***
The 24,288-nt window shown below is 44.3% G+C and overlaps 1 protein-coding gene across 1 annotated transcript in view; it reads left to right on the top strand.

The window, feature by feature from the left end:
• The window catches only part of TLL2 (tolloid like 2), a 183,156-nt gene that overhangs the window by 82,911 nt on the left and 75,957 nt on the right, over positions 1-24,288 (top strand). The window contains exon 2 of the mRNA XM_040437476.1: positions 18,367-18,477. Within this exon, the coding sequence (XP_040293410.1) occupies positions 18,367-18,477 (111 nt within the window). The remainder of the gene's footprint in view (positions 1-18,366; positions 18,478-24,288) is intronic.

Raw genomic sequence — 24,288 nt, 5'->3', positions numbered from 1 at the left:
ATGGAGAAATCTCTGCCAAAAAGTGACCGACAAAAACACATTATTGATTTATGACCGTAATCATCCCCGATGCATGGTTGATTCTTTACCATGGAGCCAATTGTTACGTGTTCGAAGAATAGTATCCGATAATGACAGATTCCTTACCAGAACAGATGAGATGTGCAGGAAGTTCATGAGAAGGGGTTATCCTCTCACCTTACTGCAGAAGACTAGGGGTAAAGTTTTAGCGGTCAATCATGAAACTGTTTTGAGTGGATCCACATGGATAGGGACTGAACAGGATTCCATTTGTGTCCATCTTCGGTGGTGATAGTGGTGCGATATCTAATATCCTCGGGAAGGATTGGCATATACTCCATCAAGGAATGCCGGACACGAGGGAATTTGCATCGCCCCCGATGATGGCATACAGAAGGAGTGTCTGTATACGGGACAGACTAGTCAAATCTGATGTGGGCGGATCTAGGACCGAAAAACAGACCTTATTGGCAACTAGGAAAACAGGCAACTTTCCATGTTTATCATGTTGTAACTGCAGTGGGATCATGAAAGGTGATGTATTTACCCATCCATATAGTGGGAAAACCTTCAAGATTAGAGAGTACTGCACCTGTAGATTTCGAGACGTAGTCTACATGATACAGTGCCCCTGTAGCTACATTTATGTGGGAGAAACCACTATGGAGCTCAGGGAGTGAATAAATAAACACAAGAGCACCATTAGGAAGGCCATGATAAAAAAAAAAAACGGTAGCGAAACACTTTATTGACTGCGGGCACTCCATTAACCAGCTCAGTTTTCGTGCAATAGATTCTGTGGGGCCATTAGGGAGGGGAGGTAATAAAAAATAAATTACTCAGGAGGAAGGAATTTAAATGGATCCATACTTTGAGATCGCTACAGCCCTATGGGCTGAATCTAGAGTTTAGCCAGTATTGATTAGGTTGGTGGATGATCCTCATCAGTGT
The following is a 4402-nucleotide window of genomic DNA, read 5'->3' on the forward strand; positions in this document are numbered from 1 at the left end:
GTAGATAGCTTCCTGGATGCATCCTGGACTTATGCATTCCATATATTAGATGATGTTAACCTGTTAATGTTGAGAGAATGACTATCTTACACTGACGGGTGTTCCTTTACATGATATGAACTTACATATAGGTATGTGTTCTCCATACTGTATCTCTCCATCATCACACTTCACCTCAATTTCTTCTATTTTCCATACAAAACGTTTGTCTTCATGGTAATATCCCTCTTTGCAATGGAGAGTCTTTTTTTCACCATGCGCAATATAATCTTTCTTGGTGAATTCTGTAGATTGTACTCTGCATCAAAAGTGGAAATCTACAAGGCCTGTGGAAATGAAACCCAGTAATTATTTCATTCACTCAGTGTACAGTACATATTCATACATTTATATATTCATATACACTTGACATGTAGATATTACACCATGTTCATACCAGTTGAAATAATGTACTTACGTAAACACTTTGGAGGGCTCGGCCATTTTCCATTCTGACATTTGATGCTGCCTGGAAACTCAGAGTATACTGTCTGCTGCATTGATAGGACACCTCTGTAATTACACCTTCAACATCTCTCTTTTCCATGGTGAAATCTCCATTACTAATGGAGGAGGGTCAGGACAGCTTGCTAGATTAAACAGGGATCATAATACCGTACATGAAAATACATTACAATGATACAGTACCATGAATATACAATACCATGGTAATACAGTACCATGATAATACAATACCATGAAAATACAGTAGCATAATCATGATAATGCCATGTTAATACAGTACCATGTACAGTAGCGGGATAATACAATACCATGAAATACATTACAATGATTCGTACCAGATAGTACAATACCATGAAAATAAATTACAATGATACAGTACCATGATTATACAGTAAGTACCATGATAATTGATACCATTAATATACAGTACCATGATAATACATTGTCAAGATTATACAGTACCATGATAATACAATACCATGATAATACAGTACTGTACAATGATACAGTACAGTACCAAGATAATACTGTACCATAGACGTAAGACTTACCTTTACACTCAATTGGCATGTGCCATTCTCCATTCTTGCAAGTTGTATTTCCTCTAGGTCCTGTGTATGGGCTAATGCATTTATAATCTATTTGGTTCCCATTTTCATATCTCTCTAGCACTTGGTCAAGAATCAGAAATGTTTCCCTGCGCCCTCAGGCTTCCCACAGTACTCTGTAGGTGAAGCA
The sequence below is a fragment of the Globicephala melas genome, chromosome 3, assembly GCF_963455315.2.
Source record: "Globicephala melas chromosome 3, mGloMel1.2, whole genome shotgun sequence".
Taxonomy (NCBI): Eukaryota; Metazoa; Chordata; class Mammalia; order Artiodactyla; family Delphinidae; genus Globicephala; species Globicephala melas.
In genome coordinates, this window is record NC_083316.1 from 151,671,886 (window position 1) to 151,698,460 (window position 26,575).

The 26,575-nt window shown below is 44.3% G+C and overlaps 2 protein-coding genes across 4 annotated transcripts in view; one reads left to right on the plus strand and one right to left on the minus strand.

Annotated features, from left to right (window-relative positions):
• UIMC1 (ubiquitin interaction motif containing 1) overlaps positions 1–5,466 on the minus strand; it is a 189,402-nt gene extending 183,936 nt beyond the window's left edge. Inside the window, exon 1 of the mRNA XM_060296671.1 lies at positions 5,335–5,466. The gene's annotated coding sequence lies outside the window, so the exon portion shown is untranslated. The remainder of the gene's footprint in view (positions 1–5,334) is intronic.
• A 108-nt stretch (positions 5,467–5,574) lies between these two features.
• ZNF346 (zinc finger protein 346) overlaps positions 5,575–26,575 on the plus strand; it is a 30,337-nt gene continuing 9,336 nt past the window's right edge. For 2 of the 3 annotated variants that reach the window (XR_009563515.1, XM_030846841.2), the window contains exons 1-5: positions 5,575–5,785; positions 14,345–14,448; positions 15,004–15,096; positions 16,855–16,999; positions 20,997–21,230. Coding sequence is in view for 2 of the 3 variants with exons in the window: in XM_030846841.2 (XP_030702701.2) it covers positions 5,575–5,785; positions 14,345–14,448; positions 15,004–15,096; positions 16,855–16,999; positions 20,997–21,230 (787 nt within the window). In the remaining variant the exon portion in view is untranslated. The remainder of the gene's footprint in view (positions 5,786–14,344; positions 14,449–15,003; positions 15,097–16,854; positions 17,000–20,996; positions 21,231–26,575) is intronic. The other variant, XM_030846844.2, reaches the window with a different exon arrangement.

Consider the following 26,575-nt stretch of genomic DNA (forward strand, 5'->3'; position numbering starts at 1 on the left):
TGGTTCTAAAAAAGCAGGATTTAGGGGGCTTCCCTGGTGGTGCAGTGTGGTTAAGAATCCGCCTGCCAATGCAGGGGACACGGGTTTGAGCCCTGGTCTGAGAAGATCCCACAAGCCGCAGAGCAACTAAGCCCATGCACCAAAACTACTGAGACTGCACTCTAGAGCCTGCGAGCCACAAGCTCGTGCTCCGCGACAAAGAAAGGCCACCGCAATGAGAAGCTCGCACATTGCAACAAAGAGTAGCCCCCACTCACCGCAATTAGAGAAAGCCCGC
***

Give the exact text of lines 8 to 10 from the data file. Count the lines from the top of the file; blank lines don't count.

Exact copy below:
The sequence below is a fragment of the Globicephala melas genome, chromosome 3, assembly GCF_963455315.2.
Source record: "Globicephala melas chromosome 3, mGloMel1.2, whole genome shotgun sequence".
Taxonomy (NCBI): Eukaryota; Metazoa; Chordata; class Mammalia; order Artiodactyla; family Delphinidae; genus Globicephala; species Globicephala melas.